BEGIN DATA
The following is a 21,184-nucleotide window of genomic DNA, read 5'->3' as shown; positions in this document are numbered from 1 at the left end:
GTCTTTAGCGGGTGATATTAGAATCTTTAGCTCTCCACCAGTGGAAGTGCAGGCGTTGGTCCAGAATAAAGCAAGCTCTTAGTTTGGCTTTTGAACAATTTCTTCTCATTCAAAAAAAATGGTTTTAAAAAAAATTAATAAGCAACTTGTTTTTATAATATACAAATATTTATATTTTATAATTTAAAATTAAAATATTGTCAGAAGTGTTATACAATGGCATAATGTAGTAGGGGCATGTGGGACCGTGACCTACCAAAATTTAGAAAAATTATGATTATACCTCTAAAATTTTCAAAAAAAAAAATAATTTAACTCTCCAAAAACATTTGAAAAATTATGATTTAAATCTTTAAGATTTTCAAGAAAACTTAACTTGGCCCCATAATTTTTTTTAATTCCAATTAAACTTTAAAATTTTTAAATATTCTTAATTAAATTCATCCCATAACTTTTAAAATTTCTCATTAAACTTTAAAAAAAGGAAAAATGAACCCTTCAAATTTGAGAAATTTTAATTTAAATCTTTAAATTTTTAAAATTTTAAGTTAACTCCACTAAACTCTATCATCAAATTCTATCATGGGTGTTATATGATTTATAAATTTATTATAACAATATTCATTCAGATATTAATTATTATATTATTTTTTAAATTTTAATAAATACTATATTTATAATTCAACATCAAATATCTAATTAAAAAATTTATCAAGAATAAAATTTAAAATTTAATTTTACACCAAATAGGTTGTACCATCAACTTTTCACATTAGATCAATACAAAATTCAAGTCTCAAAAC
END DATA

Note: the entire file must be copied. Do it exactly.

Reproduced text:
The following is a 21,184-nucleotide window of genomic DNA, read 5'->3' as shown; positions in this document are numbered from 1 at the left end:
GTCTTTAGCGGGTGATATTAGAATCTTTAGCTCTCCACCAGTGGAAGTGCAGGCGTTGGTCCAGAATAAAGCAAGCTCTTAGTTTGGCTTTTGAACAATTTCTTCTCATTCAAAAAAAATGGTTTTAAAAAAAATTAATAAGCAACTTGTTTTTATAATATACAAATATTTATATTTTATAATTTAAAATTAAAATATTGTCAGAAGTGTTATACAATGGCATAATGTAGTAGGGGCATGTGGGACCGTGACCTACCAAAATTTAGAAAAATTATGATTATACCTCTAAAATTTTCAAAAAAAAAAATAATTTAACTCTCCAAAAACATTTGAAAAATTATGATTTAAATCTTTAAGATTTTCAAGAAAACTTAACTTGGCCCCATAATTTTTTTTAATTCCAATTAAACTTTAAAATTTTTAAATATTCTTAATTAAATTCATCCCATAACTTTTAAAATTTCTCATTAAACTTTAAAAAAAGGAAAAATGAACCCTTCAAATTTGAGAAATTTTAATTTAAATCTTTAAATTTTTAAAATTTTAAGTTAACTCCACTAAACTCTATCATCAAATTCTATCATGGGTGTTATATGATTTATAAATTTATTATAACAATATTCATTCAGATATTAATTATTATATTATTTTTTAAATTTTAATAAATACTATATTTATAATTCAACATCAAATATCTAATTAAAAAATTTATCAAGAATAAAATTTAAAATTTAATTTTACACCAAATAGGTTGTACCATCAACTTTTCACATTAGATCAATACAAAATTCAAGTCTCAAAAC